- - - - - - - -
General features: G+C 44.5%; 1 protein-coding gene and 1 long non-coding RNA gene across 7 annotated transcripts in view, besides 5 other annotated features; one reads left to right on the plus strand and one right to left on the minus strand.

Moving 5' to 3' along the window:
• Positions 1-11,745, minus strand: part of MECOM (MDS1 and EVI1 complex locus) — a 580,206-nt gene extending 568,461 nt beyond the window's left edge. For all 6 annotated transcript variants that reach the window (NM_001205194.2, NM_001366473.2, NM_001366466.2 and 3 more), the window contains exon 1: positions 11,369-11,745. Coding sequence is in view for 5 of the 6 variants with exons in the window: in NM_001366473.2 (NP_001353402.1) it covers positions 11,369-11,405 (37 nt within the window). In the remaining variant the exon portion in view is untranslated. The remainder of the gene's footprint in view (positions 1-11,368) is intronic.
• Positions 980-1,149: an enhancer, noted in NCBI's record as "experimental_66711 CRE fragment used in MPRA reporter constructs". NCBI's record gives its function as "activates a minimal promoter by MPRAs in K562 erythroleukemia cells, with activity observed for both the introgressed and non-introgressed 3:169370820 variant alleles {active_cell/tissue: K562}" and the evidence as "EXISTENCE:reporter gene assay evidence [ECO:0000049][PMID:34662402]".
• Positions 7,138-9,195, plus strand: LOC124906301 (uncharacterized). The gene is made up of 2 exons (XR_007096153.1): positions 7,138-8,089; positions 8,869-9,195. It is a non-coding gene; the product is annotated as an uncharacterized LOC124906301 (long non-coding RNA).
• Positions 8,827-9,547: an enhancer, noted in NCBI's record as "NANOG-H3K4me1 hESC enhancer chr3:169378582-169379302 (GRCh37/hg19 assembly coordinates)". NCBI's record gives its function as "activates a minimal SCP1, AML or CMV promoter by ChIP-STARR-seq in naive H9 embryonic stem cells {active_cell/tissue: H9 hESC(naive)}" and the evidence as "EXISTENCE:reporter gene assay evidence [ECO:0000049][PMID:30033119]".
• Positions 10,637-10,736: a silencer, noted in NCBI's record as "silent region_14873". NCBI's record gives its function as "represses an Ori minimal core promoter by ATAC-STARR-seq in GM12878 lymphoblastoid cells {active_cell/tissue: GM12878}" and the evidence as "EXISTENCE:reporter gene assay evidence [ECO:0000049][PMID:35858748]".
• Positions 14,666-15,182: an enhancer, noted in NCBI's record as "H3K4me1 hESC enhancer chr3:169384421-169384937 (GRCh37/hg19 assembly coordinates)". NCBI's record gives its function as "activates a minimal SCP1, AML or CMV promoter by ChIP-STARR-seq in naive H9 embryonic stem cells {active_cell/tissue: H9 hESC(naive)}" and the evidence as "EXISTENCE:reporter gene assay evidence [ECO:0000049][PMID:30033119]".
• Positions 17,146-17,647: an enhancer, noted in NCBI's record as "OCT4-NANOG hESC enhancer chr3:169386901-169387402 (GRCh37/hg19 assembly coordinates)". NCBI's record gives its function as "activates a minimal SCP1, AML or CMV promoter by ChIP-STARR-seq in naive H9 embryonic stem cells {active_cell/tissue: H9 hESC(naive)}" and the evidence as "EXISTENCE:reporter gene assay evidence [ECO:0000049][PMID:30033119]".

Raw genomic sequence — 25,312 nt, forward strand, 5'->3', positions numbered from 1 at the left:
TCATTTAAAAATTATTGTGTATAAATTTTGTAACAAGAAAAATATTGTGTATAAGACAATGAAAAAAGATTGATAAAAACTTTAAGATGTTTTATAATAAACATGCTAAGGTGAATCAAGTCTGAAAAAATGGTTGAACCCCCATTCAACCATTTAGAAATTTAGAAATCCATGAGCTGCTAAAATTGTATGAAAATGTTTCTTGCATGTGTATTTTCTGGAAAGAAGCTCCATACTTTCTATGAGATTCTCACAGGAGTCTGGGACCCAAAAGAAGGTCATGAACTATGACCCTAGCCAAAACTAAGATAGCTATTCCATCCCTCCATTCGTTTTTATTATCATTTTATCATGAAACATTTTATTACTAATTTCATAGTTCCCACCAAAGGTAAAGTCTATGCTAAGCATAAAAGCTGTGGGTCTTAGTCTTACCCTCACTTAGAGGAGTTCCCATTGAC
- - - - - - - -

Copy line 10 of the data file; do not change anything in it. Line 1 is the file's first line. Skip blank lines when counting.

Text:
Raw genomic sequence — 25,312 nt, forward strand, 5'->3', positions numbered from 1 at the left: